We awoke to a forecast of rain and high winds so we knew if we were going to do anything outside we had to get moving quickly. Our first stop was Fort Davis. It wasn’t raining yet so we decided to go on in. There is a museum plus a video but we wisely decided that we needed to view the restored buildings at the fort first because the rain was surely coming.
The Fort has been wonderfully restored with several buildings full of memorabilia. From the National Park website “A key post in the defense system of western Texas, Fort Davis played a major role in the history of the Southwest. From 1854 until 1891, troops stationed at the post protected emigrants, freighters, mail coaches, and travelers on the San Antonio-El Paso Road hoping to reach the gold fields of California. Today, Fort Davis is considered one of the best remaining examples of a frontier military post in the American Southwest.”
We gamely trooped around from building to building in the drizzling cold rain. The first building we went to was the commissary. We got to read entries from a diary belonging to a young lady and it was filled with daily activities and shed quite a light on the times.
The building that housed the information regarding the health and welfare of the residents was grim reminder of how difficult life was during that time. Contrary to popular belief most deaths were caused by disease or illness rather than wounds from battle. One family lost seven children within two weeks from diphtheria. It was not unusual for children to die at a young age or for women to die in childbirth. The average age of a man was only 48.
Families sometimes filled the voids in their families by adopting other children. A former Hospital Steward adopted two Indian children who were found by the Rangers after a battle with the Apache. The buildings emphasized how very difficult life was during that time, not at all like it’s sometimes romanticized in Hollywood. We ended the tour with a video and a tour of the museum itself.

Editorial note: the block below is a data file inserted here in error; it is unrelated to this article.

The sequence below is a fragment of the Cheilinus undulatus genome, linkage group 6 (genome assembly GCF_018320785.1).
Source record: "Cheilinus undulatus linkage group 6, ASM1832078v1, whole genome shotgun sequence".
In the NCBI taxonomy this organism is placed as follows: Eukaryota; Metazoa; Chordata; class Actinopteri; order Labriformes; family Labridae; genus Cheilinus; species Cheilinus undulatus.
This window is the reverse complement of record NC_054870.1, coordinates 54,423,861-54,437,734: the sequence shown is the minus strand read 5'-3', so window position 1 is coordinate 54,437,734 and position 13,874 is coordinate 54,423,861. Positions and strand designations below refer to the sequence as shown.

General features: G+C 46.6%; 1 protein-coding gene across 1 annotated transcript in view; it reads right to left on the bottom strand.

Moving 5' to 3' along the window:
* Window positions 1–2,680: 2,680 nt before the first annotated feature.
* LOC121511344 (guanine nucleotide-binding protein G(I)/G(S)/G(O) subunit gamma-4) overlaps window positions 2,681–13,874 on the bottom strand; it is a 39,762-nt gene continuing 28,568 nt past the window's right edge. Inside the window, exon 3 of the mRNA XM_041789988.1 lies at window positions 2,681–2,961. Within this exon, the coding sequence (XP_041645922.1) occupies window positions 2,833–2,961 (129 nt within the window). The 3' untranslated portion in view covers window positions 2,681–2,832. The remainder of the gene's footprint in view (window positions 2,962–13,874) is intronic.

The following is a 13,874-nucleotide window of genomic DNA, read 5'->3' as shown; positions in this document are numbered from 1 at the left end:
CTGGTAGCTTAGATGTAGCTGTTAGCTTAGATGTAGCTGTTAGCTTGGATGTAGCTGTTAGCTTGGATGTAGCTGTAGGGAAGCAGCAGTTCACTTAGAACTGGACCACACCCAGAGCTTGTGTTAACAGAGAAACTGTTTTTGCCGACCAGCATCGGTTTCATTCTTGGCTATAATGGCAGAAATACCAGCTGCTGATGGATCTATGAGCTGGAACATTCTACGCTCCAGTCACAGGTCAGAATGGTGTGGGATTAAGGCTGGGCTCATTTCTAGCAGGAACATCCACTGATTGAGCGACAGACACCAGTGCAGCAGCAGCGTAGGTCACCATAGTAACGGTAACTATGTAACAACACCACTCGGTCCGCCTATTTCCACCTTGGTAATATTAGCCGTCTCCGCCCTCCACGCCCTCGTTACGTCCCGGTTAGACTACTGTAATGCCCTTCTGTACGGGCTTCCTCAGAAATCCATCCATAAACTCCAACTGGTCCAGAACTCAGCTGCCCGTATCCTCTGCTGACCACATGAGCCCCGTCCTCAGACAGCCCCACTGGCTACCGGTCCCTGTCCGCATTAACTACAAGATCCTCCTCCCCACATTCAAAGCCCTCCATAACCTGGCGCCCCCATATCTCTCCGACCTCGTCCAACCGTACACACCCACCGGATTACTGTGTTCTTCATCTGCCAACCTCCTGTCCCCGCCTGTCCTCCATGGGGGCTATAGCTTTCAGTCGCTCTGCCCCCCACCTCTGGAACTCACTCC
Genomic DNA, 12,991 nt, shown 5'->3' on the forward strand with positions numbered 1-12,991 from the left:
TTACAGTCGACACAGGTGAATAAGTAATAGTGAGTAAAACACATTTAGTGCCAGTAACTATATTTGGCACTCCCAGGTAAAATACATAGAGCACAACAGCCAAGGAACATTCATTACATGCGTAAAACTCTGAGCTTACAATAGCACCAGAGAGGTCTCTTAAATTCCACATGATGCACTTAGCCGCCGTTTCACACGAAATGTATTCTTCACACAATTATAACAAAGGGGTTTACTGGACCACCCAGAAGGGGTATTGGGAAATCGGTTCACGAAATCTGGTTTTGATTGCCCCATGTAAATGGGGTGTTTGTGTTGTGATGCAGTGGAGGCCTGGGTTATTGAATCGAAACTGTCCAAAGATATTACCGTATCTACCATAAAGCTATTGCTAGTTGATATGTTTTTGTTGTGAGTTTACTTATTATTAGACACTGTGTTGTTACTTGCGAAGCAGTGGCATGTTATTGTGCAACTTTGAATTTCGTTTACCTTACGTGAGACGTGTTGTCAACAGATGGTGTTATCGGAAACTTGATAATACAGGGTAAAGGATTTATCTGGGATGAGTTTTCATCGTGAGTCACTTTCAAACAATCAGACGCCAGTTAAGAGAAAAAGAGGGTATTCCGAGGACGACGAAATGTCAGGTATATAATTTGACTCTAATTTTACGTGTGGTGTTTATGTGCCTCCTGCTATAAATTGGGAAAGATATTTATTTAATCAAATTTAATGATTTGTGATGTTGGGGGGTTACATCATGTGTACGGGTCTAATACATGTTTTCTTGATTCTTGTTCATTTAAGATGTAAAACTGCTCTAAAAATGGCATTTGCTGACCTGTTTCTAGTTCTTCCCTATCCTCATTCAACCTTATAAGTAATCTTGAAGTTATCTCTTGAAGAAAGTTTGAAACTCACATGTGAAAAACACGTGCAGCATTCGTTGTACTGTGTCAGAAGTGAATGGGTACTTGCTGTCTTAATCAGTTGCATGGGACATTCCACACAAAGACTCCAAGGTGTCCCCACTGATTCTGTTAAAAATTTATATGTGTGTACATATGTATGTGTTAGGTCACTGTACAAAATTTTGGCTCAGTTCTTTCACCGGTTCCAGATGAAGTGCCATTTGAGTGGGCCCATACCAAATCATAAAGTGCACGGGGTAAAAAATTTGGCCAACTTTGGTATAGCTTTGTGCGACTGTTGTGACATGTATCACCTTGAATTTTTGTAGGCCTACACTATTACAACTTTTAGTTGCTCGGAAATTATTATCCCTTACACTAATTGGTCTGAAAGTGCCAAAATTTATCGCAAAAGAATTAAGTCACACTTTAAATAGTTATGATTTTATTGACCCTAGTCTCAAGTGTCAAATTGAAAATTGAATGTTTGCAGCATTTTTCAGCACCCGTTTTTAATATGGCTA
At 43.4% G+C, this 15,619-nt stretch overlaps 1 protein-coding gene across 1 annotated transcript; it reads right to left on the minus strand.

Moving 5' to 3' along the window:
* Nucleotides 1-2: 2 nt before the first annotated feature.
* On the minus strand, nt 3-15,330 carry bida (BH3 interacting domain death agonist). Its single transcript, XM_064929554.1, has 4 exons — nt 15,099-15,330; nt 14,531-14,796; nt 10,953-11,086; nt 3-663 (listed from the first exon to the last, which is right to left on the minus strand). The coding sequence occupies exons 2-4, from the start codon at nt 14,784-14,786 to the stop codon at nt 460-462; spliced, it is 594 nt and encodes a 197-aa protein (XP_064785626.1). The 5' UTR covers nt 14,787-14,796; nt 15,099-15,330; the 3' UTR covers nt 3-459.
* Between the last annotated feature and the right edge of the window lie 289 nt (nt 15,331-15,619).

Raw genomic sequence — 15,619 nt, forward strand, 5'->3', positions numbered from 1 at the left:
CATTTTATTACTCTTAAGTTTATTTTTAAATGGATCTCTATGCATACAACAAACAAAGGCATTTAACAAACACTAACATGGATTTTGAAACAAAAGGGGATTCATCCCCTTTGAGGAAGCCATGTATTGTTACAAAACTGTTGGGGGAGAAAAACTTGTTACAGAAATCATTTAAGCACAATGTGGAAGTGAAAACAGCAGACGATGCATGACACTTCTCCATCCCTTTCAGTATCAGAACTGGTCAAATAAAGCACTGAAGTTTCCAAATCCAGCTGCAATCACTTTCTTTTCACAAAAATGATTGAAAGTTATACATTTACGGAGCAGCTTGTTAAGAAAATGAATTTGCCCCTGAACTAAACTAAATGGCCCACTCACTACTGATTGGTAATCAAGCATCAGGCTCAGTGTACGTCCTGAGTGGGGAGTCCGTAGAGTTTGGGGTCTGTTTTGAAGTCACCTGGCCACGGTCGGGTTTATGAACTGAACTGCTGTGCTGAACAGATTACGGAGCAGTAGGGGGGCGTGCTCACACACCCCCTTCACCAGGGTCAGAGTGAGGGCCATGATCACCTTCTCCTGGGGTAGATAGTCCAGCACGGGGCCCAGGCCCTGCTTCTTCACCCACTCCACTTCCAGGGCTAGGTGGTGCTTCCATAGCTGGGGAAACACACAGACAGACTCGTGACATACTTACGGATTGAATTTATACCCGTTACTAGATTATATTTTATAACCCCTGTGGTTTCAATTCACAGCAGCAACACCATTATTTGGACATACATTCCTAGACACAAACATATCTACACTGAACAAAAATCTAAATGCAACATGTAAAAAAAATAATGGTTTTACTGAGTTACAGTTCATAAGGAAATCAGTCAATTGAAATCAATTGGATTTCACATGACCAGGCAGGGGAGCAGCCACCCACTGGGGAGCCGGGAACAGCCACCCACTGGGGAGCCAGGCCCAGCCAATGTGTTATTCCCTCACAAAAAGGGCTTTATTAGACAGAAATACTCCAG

After touring the fort we headed for the town of Marfa. I wanted to see the town and we were hoping there might be a grocery store there. By the time we got there it was raining steadily so wandering around the town was out. We were able to get gas at $2.29 which was the cheapest we’ve seen it recently. Of course after we got it and rode another block we found it even cheaper!
Someone had recommended that we eat pizza at the Pizza Foundation so we made an effort to find it. They had also given us the phone number and said we would probably want to call ahead – we didn’t. We couldn’t find it so we instead looked for a grocery store and found one and were able to get most of the things on our list. Afterward we made another effort to find the pizza restaurant and we found it – in a renovated garage. Gee, what is it with us and renovated buildings? We went in and finally realized that we had to order at the counter. Jerry went up to order and then headed out calling me. It was going to take an hour to fix our pizza and there was hardly anyone there. Apparently a lot of people had already called in. We heard later that if you went in to order there might be 30-40 call-ins ahead of you! Must be some good pizza and I’m sorry that we didn’t get to try it.
We decided to return to the coach to eat lunch and have a lazy afternoon. The weather was awful, rainy, cold plus a wind advisory so a good afternoon to catch a nap.
Later in the afternoon we realized that it was not only raining but also sleeting and snowing, not much but enough to see it falling. The wind was terrible and the coach was rocking so badly that we pulled in two of the slides. Looks like it’s going to be a rocky night!